Think about that, next time someone tries to tell you that governments shouldn't interfere because free markets know best.

Thursday, May 12, 2011

The Crowded Planet guide to Britain

Big news from the UK this week is that the famous Lonely Planet guide is sticking it to Britain's tourist industry.

About time too.

I love England. I love touring around it, I love showing it off to my foreign friends and relatives. (I've had a fair bit of practice at that now.) But there's no denying that the restaurants, hotels, sights and resorts that make the most effort to attract tourists - are those that are the least worth visiting.

There's probably a good reason for this. Every Briton - well, at least every middle-class Briton with my upbringing - knows that the best don't need to advertise. So it follows that anyone who does advertise is, at best, second-rate. Stonehenge doesn't advertise; but the tacky visitors' centre that has pretty much destroyed the point of going there - that advertises like nobody's business.

Whatever the reason, there's no denying: if it's British and you've heard of it, it's almost certainly either (a) crap or (b) laughably overpriced. Sometimes both.

What's important to remember about Britain, though - and England in particular - is the incredible density of it. This means there are two things everywhere you look: people (hence, pubs, hotels and restaurants that your guidebook has never heard of), and history.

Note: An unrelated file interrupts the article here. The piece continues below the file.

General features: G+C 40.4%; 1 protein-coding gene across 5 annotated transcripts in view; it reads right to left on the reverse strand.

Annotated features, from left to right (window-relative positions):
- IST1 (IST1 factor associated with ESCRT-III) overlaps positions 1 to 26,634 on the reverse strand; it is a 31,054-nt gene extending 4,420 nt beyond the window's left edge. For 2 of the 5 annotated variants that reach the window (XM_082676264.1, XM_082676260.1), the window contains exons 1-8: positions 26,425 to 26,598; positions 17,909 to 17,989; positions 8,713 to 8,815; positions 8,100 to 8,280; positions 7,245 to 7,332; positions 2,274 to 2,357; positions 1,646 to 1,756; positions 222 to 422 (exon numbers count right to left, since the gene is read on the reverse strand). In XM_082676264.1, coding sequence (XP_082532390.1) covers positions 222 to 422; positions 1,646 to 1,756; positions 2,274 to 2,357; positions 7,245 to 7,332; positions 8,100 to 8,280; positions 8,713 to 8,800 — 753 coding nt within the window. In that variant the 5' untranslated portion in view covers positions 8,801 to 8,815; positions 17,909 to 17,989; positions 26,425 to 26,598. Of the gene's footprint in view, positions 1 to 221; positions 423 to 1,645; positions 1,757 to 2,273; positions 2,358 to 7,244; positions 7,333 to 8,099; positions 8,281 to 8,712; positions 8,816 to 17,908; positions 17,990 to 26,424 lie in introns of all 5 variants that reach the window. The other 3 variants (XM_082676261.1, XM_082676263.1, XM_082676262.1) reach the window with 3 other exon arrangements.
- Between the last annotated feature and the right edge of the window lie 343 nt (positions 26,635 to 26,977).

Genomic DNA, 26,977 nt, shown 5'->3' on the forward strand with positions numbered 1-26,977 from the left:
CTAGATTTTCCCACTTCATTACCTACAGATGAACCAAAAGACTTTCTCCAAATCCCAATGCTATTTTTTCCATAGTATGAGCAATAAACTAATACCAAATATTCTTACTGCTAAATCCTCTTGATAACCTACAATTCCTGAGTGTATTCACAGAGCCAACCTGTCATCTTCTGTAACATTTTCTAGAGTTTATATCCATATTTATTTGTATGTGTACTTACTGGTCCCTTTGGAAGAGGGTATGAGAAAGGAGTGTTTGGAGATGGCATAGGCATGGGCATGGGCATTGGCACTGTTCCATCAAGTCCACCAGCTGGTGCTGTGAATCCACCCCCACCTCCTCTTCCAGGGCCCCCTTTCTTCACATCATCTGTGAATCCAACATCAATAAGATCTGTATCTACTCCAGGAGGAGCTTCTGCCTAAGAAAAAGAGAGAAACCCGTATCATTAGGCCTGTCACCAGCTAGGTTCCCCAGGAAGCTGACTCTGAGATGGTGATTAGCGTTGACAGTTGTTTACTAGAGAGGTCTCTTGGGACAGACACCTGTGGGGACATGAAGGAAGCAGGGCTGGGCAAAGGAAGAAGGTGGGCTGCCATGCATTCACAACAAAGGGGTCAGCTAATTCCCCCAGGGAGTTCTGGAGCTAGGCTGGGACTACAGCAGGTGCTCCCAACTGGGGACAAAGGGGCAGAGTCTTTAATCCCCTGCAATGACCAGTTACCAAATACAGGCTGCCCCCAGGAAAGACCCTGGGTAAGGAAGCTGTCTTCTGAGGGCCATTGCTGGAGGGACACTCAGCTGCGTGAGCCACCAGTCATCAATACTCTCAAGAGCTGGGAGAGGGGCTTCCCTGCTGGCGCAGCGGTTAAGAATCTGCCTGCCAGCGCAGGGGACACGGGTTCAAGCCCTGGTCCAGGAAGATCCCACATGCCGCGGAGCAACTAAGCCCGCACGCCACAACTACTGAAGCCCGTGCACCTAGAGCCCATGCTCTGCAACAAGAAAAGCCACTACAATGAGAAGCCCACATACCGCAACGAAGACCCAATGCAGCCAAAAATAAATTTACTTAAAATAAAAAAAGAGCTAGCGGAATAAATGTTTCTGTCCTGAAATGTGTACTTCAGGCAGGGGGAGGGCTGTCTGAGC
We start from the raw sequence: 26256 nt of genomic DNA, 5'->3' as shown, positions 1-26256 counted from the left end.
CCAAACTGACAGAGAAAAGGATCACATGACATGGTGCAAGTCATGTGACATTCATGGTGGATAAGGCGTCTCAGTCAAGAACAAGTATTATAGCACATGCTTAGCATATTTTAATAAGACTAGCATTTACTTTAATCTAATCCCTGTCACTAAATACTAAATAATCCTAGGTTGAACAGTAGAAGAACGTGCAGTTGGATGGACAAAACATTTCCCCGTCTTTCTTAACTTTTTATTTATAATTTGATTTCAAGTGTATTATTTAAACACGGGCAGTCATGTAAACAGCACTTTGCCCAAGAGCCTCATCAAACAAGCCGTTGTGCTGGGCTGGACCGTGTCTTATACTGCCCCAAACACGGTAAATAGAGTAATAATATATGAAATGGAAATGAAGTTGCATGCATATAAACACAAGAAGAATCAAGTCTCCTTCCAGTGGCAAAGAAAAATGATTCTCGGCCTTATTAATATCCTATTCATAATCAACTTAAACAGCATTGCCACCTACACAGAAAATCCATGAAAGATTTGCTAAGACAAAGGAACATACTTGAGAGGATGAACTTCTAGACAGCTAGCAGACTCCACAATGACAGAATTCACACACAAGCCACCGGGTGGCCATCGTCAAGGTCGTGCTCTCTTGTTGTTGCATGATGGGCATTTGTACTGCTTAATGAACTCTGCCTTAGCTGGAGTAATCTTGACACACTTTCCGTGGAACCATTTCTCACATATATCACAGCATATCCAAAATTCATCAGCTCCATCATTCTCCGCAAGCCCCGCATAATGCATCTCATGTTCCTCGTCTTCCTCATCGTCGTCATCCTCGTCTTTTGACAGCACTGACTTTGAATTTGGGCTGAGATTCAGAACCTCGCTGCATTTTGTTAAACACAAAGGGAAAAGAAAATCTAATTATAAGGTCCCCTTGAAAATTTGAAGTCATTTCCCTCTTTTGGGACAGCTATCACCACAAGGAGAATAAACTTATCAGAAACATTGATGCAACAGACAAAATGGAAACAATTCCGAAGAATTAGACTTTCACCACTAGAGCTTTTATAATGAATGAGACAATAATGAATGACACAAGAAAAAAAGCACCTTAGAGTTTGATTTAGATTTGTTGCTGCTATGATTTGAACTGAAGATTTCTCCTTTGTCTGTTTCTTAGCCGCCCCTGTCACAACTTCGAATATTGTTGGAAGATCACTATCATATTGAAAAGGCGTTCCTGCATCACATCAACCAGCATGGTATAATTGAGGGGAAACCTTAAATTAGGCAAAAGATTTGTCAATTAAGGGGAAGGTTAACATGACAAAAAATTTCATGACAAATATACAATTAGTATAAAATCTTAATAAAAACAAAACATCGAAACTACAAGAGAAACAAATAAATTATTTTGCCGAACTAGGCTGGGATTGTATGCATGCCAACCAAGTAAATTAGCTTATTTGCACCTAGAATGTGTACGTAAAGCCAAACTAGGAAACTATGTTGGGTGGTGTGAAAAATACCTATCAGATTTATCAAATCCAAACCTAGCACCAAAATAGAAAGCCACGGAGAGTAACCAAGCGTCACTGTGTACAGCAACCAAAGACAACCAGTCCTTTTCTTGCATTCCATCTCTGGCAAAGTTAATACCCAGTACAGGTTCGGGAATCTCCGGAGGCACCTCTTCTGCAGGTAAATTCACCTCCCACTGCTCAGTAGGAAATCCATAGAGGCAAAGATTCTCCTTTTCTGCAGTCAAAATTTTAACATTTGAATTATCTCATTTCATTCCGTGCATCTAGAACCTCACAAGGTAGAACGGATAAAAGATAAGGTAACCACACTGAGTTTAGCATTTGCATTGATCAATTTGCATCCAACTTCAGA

It's not exactly secret, but it's not advertised either.

My recommendation, if you're contemplating a visit to the UK, is to do some reading before you go. Either pick a place[1] and read up on its history, or pick a history and identify the places associated with it.

[1] "London" isn't a place - it's about 60 places all wedged together. Trying to do them all is a rookie mistake, and a recipe for (at best) extreme boredom.

And don't take the Lonely Planet. While it's true that most places marketing themselves to tourists are overpriced and disappointing, a guidebook's job is not to lament these pitfalls, but to guide you safely past them. If it can't do that, it's not worth the weight.

Monday, May 2, 2011

Victory conditions

So Osama bin Laden has finally run out of luck. Good riddance, and congratulations to whoever got him.

Not wishing to carp... but the US has spent, so far, more than $450 billion on the Afghan war. That's over $130 million per person allegedly killed by Osama, not even counting the lives wasted.

I say "allegedly", because since he's dead, he'll never have a trial. I bet some in the CIA are toasting that fortunate circumstance, as much as the achievement itself. Now no-one will ever question all the crimes they want to pin on him, and no-one will have to explain (publicly, at least) why it took 18 years*, plus the biggest budget blowout in human history, to catch up with him.

* (Counting from the 1993 World Trade Center bombing, when the FBI first put a price on his head.)

And if we factor in the Iraq war, the economic costs to the US and its allies, the number of lives lost by the US and its allies, and the horrific damage to US foreign relations and strategic goals (think North Korea), and of course the gargantuan budget deficit - then strategically speaking, Osama has inflicted far and away the most humiliating defeat in US history.

I don't like it. I hate everything Osama stood for. But we should face facts: he won.